Buying a home is an important milestone in everyone’s life, however, there are several costs associated with a home purchase. One of the important expenses that you might need to pay for is mortgage insurance. Mortgage insurance is required by home buyers when they put a down payment of less than 20% of the home value. For example, on a $300,000 home, if your down payment is less than $60,000 ($300,000 x 20%), you will need to get mortgage insurance.
Mortgage insurance is required by the lender because of the additional risk of lending you more money than 20% of the home value. The insurance protects the lender if the homeowner were to default on their payments. So, what are the costs, length of payment, and most importantly different types of mortgage insurance?
How much is Mortgage Insurance?
The most common type of mortgage insurance is private mortgage insurance (PMI). PMI can range from 0.4% - 2.25% of the loan amount. For example, if you have a loan for $400,000, then PMI can range from $1,600 to $9,000. So, what determines whether you get a low PMI rate or a higher one:
Loan Amount – A higher loan amount will require a higher PMI rate because of the additional risk to the lender. Therefore, a $700,000 mortgage will have a higher PMI than a $300,000 mortgage.
Down Payment – Lenders prefer a higher down payment as it shows that the borrower has funds available to increase their homeownership. Higher down payment will result in a lower PMI rate.
Credit Score – Credit score is very important in all lending decisions; a higher credit score shows the lender that you are more credit-worthy and are more likely to pay back your debts.
Mortgage Type – PMI rate is higher for adjustable-rate mortgages as compared to fixed-rate mortgages because of the uncertainty regarding the size of the monthly mortgage payment.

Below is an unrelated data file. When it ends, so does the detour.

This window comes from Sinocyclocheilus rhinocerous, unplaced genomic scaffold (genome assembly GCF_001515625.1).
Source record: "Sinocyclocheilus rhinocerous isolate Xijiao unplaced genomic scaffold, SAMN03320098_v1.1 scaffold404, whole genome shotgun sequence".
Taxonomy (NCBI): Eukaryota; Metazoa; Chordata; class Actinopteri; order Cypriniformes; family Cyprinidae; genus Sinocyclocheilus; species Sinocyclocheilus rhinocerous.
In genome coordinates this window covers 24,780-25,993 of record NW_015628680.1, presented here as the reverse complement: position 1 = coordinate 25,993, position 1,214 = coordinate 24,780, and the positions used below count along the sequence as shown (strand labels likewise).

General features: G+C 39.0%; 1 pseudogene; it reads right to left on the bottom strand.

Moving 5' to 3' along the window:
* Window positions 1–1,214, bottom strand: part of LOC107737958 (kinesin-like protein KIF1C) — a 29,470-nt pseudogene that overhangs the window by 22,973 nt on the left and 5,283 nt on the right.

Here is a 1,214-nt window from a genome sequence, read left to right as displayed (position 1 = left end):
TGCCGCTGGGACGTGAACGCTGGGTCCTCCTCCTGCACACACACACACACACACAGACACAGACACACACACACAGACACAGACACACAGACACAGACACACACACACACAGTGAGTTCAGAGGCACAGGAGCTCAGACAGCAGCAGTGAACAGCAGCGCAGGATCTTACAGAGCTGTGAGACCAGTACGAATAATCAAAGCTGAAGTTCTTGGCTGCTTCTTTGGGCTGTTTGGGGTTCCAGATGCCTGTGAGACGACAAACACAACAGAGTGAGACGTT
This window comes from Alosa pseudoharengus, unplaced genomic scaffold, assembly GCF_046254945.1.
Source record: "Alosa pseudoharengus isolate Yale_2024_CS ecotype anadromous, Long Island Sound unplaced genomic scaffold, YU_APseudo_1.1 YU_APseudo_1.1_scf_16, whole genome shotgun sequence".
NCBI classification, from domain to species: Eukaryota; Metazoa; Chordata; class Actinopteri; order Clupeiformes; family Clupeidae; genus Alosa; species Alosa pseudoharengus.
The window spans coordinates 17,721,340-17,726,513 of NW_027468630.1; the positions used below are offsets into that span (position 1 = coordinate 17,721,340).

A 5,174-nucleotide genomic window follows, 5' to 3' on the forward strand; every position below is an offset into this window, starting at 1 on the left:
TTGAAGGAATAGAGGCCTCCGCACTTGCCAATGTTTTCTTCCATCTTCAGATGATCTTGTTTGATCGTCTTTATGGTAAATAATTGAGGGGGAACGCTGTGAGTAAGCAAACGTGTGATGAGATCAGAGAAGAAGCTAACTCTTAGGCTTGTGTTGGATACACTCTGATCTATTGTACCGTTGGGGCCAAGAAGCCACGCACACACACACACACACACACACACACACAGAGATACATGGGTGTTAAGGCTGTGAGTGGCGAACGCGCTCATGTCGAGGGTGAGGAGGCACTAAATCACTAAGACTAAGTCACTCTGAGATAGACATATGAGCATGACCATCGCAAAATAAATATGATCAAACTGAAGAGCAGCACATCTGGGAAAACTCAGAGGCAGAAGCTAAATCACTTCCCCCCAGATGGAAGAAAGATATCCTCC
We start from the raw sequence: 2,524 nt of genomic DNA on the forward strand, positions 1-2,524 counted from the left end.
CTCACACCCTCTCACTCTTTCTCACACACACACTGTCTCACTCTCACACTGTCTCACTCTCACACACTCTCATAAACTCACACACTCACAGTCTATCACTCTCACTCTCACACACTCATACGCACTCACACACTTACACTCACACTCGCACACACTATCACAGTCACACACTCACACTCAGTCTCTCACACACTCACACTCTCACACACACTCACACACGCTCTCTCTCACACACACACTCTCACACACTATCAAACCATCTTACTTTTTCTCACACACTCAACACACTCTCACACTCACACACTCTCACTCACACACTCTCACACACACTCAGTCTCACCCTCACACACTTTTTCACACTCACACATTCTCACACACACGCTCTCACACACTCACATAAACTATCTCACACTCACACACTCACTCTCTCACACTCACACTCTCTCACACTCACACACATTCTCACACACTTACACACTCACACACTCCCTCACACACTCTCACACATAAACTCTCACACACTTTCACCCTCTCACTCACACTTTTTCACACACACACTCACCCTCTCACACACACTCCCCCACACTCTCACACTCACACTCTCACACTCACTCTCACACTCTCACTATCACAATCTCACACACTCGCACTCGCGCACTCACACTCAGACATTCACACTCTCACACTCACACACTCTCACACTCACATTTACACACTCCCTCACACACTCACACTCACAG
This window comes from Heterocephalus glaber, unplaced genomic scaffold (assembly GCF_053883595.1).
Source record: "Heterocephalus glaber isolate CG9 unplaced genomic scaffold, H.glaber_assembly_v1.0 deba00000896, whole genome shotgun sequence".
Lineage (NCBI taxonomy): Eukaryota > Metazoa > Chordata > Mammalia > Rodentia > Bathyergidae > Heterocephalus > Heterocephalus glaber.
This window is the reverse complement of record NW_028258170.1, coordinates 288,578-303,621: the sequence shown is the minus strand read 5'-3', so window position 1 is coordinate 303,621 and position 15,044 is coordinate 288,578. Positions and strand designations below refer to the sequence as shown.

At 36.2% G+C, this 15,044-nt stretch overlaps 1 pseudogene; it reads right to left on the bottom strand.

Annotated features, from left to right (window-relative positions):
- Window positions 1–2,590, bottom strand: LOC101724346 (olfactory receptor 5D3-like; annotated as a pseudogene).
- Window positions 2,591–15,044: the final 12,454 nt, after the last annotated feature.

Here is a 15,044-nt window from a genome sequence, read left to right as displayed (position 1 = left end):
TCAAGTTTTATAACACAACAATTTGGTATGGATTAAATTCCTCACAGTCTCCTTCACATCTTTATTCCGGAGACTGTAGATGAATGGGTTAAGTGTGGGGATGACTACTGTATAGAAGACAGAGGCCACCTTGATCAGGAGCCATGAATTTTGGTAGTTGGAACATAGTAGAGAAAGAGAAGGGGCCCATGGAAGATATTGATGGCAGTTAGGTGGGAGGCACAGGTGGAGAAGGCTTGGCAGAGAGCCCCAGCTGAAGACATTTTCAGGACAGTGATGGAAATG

How long do I have to pay for Mortgage Insurance?
Mortgage insurance is required for home loans where the down payment is less than 20% of the loan. Therefore, PMI can be canceled when you attain 20% homeownership. Hence, insurance does not stay for the life of the loan, it can be removed on average in 6 years depending on the size of the initial down payment.
What are the different types of Mortgage Insurance?
There are four different types of mortgage insurance:
Borrower-Paid Mortgage Insurance (BPMI)– this is the most common type of insurance. In this form of insurance, the premium is added to your monthly mortgage payment making it higher every month. Once you reach 20% homeownership you can reach out to the lender and cancel it. You can also get rid of PMI if you refinance and have a smaller loan amount.
Single-Premium Mortgage Insurance (SPMI) – in this form of insurance rather than increasing your monthly mortgage payment, the insurance is paid upfront in a lump-sum amount. This can be a good strategy if you want smaller monthly mortgage payments. However, these funds can also go towards increasing your down payment.
Lender-Paid Mortgage Insurance (LPMI) – now, although this one sounds great that the lender pays for insurance, the payment is eventually passed on to you in the form of a higher mortgage rate. Therefore, if you choose this option you will pay higher interest over the life of the loan instead of paying for PMI. Over time this option becomes detrimental as compared to the other options, hence, it is advisable to not pick this option.
Split-Premium Mortgage Insurance – this type of insurance is a combination of BPMI and SPMI, where instead of adding the entire amount to your monthly mortgage payment, you pay some of it upfront and the rest gets added to your mortgage payment. This way you do not need a very large upfront payment and your mortgage is manageable.
How to avoid Private Mortgage Insurance?
Well this is an important question, nobody wants to pay for insurance if it does not benefit them. There are 3 ways to not pay for insurance:
Down payment greater than 20% - well, this one is straightforward, a larger down payment could mean no PMI, therefore, if you can borrow funds or save up for longer that can help you avoid PMI.
USDA Loans – USDA loan is a government insured loan that does not require PMI. Instead it has other rules and eligibility that need to be met.
VA Loans – VA Loans is a mortgage targeted at veterans, therefore, if you are a veteran you can get a VA loan without needing PMI!
In conclusion, insurance can be an annoying additional payment that you have to make, however, it is useful because it allows lenders to give mortgages to individuals who cannot afford the full 20% down payment. Try your best to save up enough funds in order to avoid paying mortgage insurance. Most importantly, be sure to get rid of PMI when you attain 20% homeownership!